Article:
Sacha Baron Cohen has, to be sure, played the schlemiel character in nearly every one of his productions. From Ali G to Borat, we see that Cohen prefers to cast and create comical characters with a schlemiel sensibility. To be sure, Cohen has in many ways taken on the legacy of Charlie Chaplin (who Hannah Arendt saw as a quintessential schlemiel who changed American and Western Culture). She saw the schlemiel as a charming “lord of dreams,” who challenged culture by siding with nature (over culture and nationalism) or with the immigrant (Chaplin) against the world. The schlemiel is the “odd one out,” the charming pariah, a “man of the people.” She saw the greatest challenge to Chaplin’s schlemiel, which she thinks he lost, in his film, The Great Dictator (1940).
In the film, Chaplin plays a barber (schlemiel simpleton, everyman) and a dictator (who happen to look alike). The Barber gets to play the dictator in a key moment, making him look like a schlemiel and contrasting him to the schlemiel barber (the everyman, the simpleton, the real schlemiel) who, looking like Hynkel, was given an opportunity to “trade places” and defeat him thorough humor. But, argues Arendt, in her “Jew as Pariah” essay, that Chaplin fails to end Hitler’s career through mockery and is replaced with a character who goes from a schlemiel (Clark Kent) to a Hero (Superman). She was wrong.
The schlemiel lives on in Jewish American and American comedy. From “Gimpel the Fool” and Jerry Lewis’s Nutty Professor (1963)to Spaceballs (1987) and Forest Gump (1994) and Seinfeld, the schlemiel has become an American icon. Woody Allen, Philip Roth, Saul Bellow, Bruce Jay Friedman, Larry David, and many others wrote schlemiel comedies for film and TV that received Academy Awards and Emmys. Hollywood writers and comic actors like Judd Apatow, Seth Rogen, Adam Sandler, Ben Stiller, Jack Black, and a host of others have made the schlemiel central to their comedy.
What makes Sacha Baron Cohen so unique is that he – fully aware of this comic tradition – wanted to make a schlemiel character that addressed things that he didn’t want to hide in his comic character, like anti-Semitism, Jewishness, and serious misconceptions about reality made from limited knowledge and experience – from Ali G, to Borat (2006) and The Dictator (2012). He uses the character to – as Ruth Wisse says about the schlemiel – to “challenge the philosophical and political status quo.”
To be sure, Cohen turns back to where Chaplin left off in The Great Dictator and created a film that brought it into a contemporary context, taken Iranian dictators to task through humor. Cohen wants to make the schlemiel relevant in ways that Apatow, Rogen, and others have failed to do.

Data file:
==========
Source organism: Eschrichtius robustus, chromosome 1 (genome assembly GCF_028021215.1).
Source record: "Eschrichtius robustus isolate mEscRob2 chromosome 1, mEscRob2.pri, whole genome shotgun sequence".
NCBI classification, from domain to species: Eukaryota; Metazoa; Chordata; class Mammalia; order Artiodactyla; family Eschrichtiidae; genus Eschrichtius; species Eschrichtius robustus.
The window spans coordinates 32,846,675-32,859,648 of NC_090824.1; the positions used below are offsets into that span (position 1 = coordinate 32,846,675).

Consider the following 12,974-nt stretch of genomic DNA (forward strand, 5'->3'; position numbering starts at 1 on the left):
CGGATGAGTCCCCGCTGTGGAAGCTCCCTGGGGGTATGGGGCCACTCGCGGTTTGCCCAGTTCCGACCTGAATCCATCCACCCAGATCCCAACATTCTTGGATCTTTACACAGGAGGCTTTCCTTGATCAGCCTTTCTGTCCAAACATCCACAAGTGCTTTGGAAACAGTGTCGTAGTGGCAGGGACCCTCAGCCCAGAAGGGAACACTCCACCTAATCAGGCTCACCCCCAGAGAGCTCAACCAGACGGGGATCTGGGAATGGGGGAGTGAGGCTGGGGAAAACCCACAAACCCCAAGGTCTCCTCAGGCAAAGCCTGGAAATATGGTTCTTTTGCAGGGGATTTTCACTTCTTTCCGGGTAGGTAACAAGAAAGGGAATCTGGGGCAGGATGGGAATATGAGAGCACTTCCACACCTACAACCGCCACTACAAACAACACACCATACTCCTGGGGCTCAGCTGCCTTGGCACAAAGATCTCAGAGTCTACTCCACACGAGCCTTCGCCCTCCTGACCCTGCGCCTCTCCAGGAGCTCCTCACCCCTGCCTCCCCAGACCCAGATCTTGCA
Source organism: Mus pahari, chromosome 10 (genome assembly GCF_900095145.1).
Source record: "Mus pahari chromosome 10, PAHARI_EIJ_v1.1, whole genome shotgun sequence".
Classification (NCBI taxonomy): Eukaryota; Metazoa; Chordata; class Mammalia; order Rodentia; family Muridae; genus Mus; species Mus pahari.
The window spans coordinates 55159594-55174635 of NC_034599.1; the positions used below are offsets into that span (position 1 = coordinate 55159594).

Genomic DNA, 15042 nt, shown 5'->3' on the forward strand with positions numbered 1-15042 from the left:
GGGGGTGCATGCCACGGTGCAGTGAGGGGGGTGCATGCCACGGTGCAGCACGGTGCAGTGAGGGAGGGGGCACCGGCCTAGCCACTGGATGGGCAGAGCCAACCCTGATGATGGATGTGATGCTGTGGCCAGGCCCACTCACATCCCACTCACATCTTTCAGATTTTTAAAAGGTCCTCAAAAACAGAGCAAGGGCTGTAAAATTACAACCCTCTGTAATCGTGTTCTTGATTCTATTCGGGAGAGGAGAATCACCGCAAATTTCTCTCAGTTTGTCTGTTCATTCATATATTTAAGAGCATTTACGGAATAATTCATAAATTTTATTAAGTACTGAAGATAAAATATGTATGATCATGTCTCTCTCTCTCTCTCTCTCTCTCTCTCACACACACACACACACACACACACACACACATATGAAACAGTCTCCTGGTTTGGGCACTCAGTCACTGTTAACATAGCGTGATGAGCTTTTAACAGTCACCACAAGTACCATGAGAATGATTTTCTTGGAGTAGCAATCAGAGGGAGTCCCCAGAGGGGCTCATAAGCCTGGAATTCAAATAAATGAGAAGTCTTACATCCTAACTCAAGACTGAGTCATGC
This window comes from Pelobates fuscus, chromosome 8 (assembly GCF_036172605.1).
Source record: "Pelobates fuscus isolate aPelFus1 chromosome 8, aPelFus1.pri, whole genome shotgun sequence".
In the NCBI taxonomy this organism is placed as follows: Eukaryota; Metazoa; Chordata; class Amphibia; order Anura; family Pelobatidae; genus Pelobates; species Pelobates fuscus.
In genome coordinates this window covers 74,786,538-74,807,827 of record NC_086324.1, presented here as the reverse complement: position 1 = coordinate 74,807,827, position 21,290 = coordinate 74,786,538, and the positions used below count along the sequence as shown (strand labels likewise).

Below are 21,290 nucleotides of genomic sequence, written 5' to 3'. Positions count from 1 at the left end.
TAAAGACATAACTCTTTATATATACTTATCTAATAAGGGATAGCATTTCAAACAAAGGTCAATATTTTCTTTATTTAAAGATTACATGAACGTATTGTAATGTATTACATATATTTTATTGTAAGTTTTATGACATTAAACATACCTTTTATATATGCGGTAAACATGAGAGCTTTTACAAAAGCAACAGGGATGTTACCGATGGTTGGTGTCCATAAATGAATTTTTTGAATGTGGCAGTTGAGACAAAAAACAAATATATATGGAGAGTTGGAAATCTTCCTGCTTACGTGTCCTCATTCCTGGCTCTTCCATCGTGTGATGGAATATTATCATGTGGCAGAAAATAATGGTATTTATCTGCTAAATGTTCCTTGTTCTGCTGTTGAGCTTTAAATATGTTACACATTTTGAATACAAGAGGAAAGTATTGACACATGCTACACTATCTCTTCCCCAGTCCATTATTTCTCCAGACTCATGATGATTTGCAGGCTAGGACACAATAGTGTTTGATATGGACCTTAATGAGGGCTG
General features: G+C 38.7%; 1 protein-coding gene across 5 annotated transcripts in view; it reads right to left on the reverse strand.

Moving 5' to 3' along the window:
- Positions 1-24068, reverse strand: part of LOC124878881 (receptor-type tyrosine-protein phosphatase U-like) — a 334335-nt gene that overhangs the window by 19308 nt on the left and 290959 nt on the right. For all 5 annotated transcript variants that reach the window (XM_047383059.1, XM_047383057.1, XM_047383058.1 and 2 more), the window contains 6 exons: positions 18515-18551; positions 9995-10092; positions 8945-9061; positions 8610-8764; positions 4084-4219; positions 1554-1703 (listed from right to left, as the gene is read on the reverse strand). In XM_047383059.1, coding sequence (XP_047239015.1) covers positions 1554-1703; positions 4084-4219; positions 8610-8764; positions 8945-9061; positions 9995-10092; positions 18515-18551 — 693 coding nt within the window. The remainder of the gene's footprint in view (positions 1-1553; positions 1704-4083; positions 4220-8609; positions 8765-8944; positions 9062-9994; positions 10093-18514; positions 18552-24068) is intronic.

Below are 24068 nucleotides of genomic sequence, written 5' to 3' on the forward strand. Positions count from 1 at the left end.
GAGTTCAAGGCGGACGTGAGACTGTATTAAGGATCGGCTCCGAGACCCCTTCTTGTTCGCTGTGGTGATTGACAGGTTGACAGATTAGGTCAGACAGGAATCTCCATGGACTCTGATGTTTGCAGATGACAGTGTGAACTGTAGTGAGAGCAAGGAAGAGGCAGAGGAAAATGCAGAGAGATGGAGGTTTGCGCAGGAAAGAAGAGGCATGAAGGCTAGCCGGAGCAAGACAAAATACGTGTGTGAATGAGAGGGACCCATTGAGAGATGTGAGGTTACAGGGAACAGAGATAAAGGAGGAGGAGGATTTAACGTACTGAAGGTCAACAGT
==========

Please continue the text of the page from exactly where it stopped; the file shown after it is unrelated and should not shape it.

With his upcoming animated special for HBO on Chelm – a village of schlemiel characters that writers like IB Singer and cultural critics and writers like Irving Howe and Saul Bellow made popular in the post-WWII-Era by creating kids books dedicated to these stories, illustrating them – Sasha Baron Cohen has returned to schlemiel roots. The Chelm stories are, according to schlemiel scholars, Ruth Wisse and Sanford Pinsker, folkloric sources for the schlemiel character (although this lineage may go back farther). Jewish people from Generation X as well as Baby Boomers, are familiar with the Chelm stories, growing up with them. Cohen is refreshing these comical stories for this generation. Children will now be able to access this.
According to JTA, “Cohen will develop the animated special “Chelm: The Smartest Place on Earth” for HBO Max alongside Mike Judge and Greg Daniels, known for “King of the Hill,” and Michael Koman, a former writer on “Nathan For You” and “Late Night with Conan O’Brien.” Cohen will also narrate the special.
The HBO Max press release indicates that the show will be geared towards younger audiences, marking a departure from most of Cohen’s adult-oriented humor.
“This unique project will breathe new, hysterical life into the nonsensical Chelmic wisdom that originated from this imaginary city of folks who aren’t quite the sharpest tools in the shed,” Amy Friedman, head of kids and family programming at HBO parent company Warner Bros., said in the release.
The magic of the schlemiel is that it has the potential of bringing people together – through laughter – rather than breaking us apart. The schlemiel character – whether we see him in Woody Allen, Adam Sandler, or Cohen – is endearing because, at his or her base, is a deep kind of simplicity, humility, and humanity that touches our hearts. We need to laugh at ourselves, and the schlemiel reminds us that our high and mighty ideas and passions are, ultimately, ridiculous.
There is something very spiritual about all this, as IB Singer, Malamud, Bellow, and many others knew. Cohen knows it as as well. That’s why he wants to bring these stories to children. They embody the spirit of the schlemiel (as we see in Sholom Aleichem’s Motl, the Cantors Son).
This will set a new benchmark for the schlemiel character and bring it to a new audience and future, bringing a sense ofJewishness and its contributions to our world via wit and comedy!